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CORDER’S COLUMN: Why grey market is the friend we have to hate

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Rob Corder, managing editor, WatchPro and managing director of Promedia. (Photo by Ausra Osipaviciute/ITP Images)

Primary market good, grey market bad.

That has been and remains the mantra of the luxury watch industry, but where would the industry be today without the transparency and self-leveling effect of our shadow economy?

To overcome our psychosis over grey marketeering, the primary market must first accept its role in it.

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Watch manufacturers have hugely complicated supply chains that mean production has to be forecast for several years into the future. That this forecasting is imperfect is a fact of life, so there are dramatic shortages (by circumstance or design) and there are gluts of certain models.

At the point of distribution, watches are sold to retailers all over the world, and that stock is supposed to be sold only within defined territories. To match supply to demand on a country-by-country basis is a far from exact science, so product is often trapped in the wrong place. Corruption crackdowns in China, riots in Hong Kong and Brexit in the UK are just a few of the recent unexpected events that caused supply to be in the right place at the wrong time.

Sometimes manufacturers take dramatic action to mop up oversupply, as we saw from Richemont when it spent almost $500 million buying back unsold stock in 2016 to 2017.

More often, brands turn a blind eye to watches being sold anywhere in the world via platforms like eBay, Chrono24 and Amazon because if retailers cannot clear their stock, they cannot buy more.

American and European retailers may do less of this than those in Asia, but you only have to look at listings of new watches from USA accounts to see it is commonplace.

So, manufacturers and their authorized dealers cannot escape their responsibility for creating the grey market for luxury watches, but they are also benefiting, and should benefit even more.

The current demand for Rolex is as much driven by over-retail prices for its watches on the secondary market as it is by the company’s peerless management of its brand status.

Rolex was among the most trusted brands on the planet 10 years ago, but its ADs still had Submariners and Daytonas in their windows.

Rolex retailers are not permitted to sell online or via any third party trading platform, and they could do without the headache of flippers using every trick under the sun to secure steel sports pieces, but that does not mean they are not directly benefiting from the soar-away prices on the secondary market.

To score a Pepsi or Batman, the vast majority of customers need to be buying other watches and jewelry on a regular basis.

Getting on a waiting list is pointless unless clients keep spending while they are on it.

So, while it would be inhuman not to be frustrated when a watch with a guaranteed $10,000 resale profit goes out of the door, retailers can rest easy knowing they probably benefited from selling several watches to the customer before reaching this point.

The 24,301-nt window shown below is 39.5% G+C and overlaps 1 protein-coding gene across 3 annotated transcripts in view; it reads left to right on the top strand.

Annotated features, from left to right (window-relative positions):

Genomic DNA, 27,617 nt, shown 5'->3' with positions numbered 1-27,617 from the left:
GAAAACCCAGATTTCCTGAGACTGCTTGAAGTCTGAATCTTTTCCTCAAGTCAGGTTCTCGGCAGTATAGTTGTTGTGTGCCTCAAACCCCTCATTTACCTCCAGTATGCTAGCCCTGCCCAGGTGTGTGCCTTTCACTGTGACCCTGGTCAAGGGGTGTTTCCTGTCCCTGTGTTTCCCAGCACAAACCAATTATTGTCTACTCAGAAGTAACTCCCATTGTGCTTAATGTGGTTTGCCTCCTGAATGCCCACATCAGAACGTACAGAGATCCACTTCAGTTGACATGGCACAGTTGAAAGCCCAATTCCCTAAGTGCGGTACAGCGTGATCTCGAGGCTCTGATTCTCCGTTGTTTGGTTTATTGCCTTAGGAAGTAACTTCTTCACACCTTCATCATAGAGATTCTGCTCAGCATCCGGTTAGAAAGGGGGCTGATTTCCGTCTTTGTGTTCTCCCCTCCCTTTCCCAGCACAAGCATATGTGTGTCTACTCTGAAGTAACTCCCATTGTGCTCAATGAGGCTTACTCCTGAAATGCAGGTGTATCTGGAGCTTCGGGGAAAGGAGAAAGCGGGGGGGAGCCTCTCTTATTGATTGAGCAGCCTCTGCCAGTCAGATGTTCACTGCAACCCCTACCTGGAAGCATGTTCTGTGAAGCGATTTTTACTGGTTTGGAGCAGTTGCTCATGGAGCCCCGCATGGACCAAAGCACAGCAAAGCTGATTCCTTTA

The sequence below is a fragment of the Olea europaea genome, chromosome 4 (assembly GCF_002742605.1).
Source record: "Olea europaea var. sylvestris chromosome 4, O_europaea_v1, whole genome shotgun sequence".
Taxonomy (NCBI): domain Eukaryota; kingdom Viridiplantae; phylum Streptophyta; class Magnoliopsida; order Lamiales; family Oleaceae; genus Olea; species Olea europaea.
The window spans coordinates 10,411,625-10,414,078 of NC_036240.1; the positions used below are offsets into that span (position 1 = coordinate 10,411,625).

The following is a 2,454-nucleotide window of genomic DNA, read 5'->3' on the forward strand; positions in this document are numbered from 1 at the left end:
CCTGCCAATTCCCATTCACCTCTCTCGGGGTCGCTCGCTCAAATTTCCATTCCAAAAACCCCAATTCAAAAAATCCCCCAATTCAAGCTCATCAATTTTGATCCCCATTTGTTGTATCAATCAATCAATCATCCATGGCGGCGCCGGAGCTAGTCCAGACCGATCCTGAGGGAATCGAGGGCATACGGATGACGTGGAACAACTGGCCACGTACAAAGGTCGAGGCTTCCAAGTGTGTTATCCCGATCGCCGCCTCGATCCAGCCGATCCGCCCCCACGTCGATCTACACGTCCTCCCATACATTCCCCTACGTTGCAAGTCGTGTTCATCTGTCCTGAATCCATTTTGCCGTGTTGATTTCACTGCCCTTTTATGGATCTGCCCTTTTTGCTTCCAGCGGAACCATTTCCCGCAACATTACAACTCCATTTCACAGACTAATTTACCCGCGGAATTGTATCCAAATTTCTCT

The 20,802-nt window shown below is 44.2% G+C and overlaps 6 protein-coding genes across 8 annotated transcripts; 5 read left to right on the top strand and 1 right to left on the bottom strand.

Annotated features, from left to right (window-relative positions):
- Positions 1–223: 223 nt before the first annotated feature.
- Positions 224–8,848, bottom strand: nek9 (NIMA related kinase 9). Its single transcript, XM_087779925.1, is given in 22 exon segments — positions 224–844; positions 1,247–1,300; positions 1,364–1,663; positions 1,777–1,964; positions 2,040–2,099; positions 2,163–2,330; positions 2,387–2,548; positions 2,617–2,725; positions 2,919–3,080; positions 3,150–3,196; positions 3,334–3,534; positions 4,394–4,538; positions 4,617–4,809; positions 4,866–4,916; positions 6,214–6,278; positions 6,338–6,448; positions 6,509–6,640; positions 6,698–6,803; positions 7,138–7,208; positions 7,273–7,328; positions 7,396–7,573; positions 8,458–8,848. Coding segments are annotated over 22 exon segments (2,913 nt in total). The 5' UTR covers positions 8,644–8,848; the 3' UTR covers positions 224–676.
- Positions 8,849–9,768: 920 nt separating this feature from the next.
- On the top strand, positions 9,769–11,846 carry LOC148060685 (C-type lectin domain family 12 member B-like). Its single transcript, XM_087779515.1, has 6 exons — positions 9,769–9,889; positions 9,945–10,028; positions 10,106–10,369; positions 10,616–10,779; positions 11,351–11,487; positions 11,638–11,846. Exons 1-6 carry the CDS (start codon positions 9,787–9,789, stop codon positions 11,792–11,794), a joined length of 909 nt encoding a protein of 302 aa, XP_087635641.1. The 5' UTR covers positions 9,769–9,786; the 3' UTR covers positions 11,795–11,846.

More broadly, luxury watches have been elevated as investment-class assets because of the transparency that the grey/secondary market delivers. This has benefited the entire industry.

The pre-owned market is a close cousin to grey, and both have developed at light speed because they compete and collaborate with each other in the hyper-judgmental online world. This has also been a huge boon to authorized dealers because they can feed trade-in watches into a sophisticated network of online platforms.

Pioneering data-driven businesses like Watchfinder and Chrono24 quickly became the most knowledgeable organizations in the industry because they are free to buy and sell around the world in a way primary retailers cannot, and they have vacuumed up information about brands, models, customer demand and supply. Their systems are so sophisticated that they not only know about every transaction that has taken place in the past, they use artificial intelligence and other tools to forecast what will happen in the future.

This is one reason why Richemont added Watchfinder to its portfolio of online retailers, and why CEOs from the biggest watch brands are meeting regularly with secondary market executives to see what they can learn.

That Richemont deal legitimized the secondary market (although not the grey market), and the pre-owned business has now completely lost its stigma. Watches of Switzerland bought Analog Shift, Seddiqi & Sons opened a Watchbox store in Dubai and Hodinkee acquired Crown & Caliber.

Pre-owned is no longer in the dock and the grey market should be acquitted next. It is not that the grey market is inherently good. There are too many shady characters breaking tax and other laws to expunge its record, but that is a reason for the industry to engage more, not less.

We may not like it, but the grey market is too valuable to be ostracized.

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